Raiders of the Temple Mount

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Ahmad Gharabli / AP

Israeli troops walk past the Dome of the Rock at the al-Aqsa mosque compound in Jerusalem, February 9, 2007. Angry Muslim worshippers scuffled with police Friday over contentious Israeli renovation work at a disputed holy site in Old City.

Amid the old city of Jerusalem and rising above it is the ancient site of Solomon's Temple and the point from which the Prophet Mohammed journeyed to Heaven. Holy to Jews and Muslims, it is as dangerous these days as a ticking atom bomb. Any readjustment of its ancient stones can detonate outrage among millions of faithful around the world. On Friday, Muslims in Jerusalem protested against Israeli excavation work next to al-Aqsa, one of Islam's holiest shrines, which sits atop the site. Around the world, Muslims declared a universal "day of anger," Israeli police stormed into the Muslim compound and fired stun grenades and rubber bullets at youths trying to hurl stones at Jewish worshippers at the Western Wall. Israeli police claim that 17 protesters and 15 police officers were injured in the clashes, but Palestinians say many more were hurt in skirmishes around the mosque grounds.

The latest crisis began when Israeli authorities started rebuilding and extending a pedestrian ramp which rises to the Mugrabi Gate, an entrance that allows tourists to view the gardens of the sacred Muslim precinct, the silver al-Aqsa mosque and the Dome of the Rock, a shrine clad with turquoise mosaics and topped with a glowing, golden dome. The ramp is a simple piece of construction that will rest on seven concrete pillars. A 2004 earthquake and a snowstorm had damaged the old pedestrian bridge. But with tension running high between Israelis and Palestinians, the repair work has become a volatile religious issue, one that radical Muslim clerics are using to whip up more hatred against Israel. Says Dan Seidemann, a Jerusalem lawyer trying to broker a solution to the latest religious flare-up, "It's reaching critical mass and the situation could explode at any time."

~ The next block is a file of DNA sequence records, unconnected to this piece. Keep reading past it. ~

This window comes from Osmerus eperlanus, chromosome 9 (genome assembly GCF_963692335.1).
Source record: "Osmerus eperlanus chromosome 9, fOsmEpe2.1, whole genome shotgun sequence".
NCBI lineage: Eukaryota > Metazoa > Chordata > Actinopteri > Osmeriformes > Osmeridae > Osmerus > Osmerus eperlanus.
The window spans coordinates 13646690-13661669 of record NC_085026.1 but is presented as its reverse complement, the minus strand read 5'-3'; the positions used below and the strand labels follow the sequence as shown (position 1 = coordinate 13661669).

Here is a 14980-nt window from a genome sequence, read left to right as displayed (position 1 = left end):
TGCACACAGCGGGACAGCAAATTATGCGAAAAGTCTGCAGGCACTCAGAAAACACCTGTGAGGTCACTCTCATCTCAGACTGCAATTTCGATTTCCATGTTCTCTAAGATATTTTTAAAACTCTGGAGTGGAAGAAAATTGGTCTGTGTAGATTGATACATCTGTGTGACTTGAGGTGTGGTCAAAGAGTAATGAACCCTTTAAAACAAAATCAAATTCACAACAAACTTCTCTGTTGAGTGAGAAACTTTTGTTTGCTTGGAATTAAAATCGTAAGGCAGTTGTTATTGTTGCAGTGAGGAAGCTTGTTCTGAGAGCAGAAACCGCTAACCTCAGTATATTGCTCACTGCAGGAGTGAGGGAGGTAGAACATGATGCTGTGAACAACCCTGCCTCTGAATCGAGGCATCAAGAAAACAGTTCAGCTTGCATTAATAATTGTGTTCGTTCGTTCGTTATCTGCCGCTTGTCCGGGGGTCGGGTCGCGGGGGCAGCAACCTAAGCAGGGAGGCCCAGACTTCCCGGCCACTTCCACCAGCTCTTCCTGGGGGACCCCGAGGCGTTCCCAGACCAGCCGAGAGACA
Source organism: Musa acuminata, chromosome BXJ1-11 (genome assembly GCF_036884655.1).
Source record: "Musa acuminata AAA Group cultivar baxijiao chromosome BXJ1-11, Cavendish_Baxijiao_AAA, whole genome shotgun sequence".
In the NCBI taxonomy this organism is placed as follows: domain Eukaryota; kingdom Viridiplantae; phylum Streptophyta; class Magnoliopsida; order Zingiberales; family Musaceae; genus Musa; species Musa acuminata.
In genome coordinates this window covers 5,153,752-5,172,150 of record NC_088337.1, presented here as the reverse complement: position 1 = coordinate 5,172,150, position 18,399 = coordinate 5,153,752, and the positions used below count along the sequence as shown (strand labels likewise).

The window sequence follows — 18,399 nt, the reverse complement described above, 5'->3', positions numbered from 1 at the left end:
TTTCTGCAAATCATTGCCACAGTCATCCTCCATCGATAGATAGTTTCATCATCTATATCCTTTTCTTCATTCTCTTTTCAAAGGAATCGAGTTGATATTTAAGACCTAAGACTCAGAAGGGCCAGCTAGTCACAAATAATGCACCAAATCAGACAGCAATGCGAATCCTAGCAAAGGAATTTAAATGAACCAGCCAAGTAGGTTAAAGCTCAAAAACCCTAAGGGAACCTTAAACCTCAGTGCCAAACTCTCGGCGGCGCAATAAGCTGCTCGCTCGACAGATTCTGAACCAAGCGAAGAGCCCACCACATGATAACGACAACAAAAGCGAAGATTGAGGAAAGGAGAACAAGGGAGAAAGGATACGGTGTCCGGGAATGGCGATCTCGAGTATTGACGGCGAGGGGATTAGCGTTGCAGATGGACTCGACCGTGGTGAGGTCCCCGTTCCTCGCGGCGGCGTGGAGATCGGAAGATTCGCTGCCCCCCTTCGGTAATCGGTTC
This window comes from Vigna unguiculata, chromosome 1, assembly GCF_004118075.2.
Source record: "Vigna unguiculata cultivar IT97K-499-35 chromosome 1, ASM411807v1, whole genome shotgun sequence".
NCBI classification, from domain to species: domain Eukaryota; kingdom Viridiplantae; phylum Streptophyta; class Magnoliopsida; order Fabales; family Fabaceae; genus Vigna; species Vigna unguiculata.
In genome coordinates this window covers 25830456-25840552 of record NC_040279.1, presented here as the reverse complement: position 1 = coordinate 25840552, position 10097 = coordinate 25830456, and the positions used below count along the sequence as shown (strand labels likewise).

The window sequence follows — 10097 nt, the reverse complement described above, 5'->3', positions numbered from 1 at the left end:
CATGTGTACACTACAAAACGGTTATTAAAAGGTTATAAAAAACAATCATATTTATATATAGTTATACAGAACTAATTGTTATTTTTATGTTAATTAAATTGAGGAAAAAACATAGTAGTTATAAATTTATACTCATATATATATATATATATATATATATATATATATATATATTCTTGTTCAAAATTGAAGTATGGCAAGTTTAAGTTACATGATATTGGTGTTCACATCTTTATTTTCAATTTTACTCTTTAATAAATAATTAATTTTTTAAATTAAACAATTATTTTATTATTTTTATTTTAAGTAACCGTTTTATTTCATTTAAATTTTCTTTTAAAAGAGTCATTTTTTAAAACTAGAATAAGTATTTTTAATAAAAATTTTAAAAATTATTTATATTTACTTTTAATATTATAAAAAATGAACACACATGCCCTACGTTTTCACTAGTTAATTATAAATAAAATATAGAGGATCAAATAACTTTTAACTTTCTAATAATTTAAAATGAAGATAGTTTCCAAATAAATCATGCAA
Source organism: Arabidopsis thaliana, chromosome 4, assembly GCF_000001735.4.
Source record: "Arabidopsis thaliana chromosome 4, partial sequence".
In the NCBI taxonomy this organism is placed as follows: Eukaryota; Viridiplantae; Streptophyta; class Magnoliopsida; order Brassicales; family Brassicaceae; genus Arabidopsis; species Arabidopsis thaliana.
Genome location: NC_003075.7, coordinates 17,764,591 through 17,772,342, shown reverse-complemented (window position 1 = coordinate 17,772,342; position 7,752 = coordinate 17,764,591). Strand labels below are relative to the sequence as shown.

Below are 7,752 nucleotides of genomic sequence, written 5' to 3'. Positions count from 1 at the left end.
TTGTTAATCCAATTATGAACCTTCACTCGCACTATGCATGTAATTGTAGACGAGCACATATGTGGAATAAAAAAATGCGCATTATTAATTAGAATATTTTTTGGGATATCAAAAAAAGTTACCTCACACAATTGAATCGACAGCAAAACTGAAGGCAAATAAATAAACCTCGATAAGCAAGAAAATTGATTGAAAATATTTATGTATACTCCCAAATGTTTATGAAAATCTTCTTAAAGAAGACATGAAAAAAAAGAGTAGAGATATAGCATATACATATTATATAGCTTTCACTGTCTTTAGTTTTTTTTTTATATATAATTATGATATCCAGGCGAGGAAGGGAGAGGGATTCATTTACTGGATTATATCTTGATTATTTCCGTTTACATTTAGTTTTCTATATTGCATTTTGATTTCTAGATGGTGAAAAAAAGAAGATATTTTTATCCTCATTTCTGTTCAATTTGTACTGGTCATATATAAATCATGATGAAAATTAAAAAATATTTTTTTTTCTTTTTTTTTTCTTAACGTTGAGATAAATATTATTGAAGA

Neither Muslims nor Jews are comfortable sharing this holy site, and religious extremists are trying through bombs, fire, stones and other provocations to drive the other out. Some Muslim clerics say that re-building the pedestrian walkway is tipping the balance of co-existence between the two faiths. As an editorialist wrote wearily in the Israeli daily Ha'aretz: "The excavation work and bridge construction...have turned into the Battle of Armageddon, as happens every time." In 1996, tunneling by Israeli archeologists underneath the compound led to riots between protesters and Israeli troops in which 69 Palestinians and 16 Israeli soldiers were killed.